A recent example of this conflict of rights is found now in the case of Vancouver Rape Relief who recently had their yearly grant funding withdrawn by Vancouver city council. Under Canadian law, specifically the human rights act, both gender identity and sex are prohibited grounds for discrimination. But despite all other similar services in the country being made accessible to trans women, and Vancouver Rape Relief therefore being the only organisation left committed to providing single sex services, a relentless campaign of litigation and harassment has seen them now reliant on donations. Protection for gender identity without exemptions leads to sex discrimination with potentially devastating consequences.

I would beg of people to understand that women have been socialised all their lives to fear — and take responsibility for avoiding — male violence, and that women feeling frightened of and threatened by male people can be a natural consequence of living in an often violently sexist society. Women traumatised by this violence cannot cognitively trick themselves into perceiving a biologically male person as female, any more readily than anyone else can. In a time of acute crisis, to expect them to pretend, or to shut up and deal, is an act of bare cruelty.

I am not suggesting any human being be left without necessary support (of course not) but pointing out that a failure to provide any single sex provision will deter some women from accessing services altogether. With two women a week killed as a result of domestic violence in this country, I would expect any political party that claims to care about equality to consider this unacceptable.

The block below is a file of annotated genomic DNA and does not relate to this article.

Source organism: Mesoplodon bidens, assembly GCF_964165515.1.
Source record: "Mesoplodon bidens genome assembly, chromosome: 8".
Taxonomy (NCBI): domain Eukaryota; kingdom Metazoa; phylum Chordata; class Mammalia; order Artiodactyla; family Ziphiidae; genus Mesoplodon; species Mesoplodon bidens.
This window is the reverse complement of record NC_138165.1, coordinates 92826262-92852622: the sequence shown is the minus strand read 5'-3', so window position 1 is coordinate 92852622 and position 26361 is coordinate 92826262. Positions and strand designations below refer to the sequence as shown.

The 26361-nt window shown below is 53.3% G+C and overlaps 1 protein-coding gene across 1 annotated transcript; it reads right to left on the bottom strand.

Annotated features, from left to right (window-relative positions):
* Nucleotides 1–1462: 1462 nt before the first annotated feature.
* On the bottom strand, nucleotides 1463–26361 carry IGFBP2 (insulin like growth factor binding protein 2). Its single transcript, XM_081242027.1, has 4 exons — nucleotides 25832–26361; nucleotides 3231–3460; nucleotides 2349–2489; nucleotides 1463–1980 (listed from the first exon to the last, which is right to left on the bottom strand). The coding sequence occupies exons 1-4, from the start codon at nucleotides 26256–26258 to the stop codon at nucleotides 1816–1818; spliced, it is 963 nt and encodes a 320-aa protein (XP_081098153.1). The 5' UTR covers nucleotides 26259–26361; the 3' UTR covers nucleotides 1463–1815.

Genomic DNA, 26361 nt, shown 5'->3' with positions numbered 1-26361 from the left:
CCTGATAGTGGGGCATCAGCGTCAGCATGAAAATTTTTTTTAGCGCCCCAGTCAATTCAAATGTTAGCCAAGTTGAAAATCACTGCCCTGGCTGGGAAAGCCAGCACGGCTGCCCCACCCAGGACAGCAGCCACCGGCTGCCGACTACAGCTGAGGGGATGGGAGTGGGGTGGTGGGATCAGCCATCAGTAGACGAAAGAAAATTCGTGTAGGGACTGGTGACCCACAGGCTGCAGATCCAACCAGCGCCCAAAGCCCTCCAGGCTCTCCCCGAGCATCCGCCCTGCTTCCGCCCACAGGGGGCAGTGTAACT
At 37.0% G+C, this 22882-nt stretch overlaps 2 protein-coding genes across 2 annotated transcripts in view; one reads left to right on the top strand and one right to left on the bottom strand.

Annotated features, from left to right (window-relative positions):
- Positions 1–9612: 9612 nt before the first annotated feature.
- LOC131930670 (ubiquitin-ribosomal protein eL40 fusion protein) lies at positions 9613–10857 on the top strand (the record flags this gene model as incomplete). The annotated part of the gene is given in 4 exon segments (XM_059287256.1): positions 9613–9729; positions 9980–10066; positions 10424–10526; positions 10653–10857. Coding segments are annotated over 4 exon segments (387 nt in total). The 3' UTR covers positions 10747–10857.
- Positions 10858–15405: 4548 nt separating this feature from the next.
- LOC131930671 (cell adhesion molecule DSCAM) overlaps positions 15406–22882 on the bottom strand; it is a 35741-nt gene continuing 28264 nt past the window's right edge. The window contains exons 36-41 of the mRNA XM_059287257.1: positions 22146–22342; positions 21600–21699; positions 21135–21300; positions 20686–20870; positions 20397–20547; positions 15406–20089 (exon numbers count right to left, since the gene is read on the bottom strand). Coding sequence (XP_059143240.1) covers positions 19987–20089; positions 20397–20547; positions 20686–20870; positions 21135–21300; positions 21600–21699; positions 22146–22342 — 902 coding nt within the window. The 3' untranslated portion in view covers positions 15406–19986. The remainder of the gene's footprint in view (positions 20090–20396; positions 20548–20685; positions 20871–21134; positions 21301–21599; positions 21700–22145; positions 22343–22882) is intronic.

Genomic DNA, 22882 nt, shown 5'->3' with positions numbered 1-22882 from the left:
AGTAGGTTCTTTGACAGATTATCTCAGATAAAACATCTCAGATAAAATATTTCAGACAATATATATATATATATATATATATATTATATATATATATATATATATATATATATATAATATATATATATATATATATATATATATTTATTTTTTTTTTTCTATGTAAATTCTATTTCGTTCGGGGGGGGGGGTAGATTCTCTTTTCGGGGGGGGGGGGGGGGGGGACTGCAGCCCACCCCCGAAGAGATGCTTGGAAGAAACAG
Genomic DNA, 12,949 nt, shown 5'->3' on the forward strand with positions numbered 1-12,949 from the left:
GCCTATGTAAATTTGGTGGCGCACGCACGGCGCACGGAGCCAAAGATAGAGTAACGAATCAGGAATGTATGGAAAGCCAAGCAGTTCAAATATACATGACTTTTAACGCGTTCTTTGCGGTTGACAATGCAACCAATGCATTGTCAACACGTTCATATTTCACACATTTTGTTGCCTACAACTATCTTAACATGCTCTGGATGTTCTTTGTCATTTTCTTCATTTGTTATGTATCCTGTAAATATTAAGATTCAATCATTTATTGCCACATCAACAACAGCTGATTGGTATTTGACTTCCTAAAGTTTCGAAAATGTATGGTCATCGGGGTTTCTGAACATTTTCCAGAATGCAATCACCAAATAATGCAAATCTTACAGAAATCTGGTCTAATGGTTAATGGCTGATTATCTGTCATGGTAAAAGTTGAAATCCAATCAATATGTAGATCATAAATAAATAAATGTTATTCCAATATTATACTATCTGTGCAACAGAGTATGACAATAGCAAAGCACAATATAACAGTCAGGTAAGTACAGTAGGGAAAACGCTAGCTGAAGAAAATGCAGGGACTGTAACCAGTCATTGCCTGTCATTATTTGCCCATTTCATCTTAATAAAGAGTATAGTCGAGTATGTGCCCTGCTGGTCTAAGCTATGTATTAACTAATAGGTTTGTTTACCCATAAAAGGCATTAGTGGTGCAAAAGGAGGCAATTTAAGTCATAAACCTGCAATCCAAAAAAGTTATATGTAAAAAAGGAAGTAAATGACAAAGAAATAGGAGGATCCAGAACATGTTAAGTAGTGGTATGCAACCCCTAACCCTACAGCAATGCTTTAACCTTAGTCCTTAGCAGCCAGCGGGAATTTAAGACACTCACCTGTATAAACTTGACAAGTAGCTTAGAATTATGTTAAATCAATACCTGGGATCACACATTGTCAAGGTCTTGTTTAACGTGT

As it stands now in Britain, women’s services are being systematically destroyed by both right and left. While Tories slash funding, supposedly progressive organisations ignore the Equality Act and refuse to implement lawful exemptions that would provide traumatised women with the deserved comfort and safety of female only spaces. With no change whatsoever yet to the law, there are already no more single sex services for women in the entire city of Brighton.

Politically without a home, increasing numbers of female voters — myself included — find themselves caught between a rock and a hard place with two essentially miserable choices. Vote for a party that has overseen the increasing impoverishment of women and children, cutting their benefits and services to ribbons while prioritising tax cuts for the already rich (I could never), or instead one made toxic by that peculiar strain of leftist machismo, and that has rushed without thinking into pledging support for law changes aimed at disappearing women’s reality and rights.

I should think the politicians might remember we are half the population though, and that for every woman speaking freely on this issue there are hundreds more quietly listening, thinking, and eventually deciding. You may imagine that silence means acquiescence but you would be wrong. And in the privacy of the voting booth, everyone gets an equal say.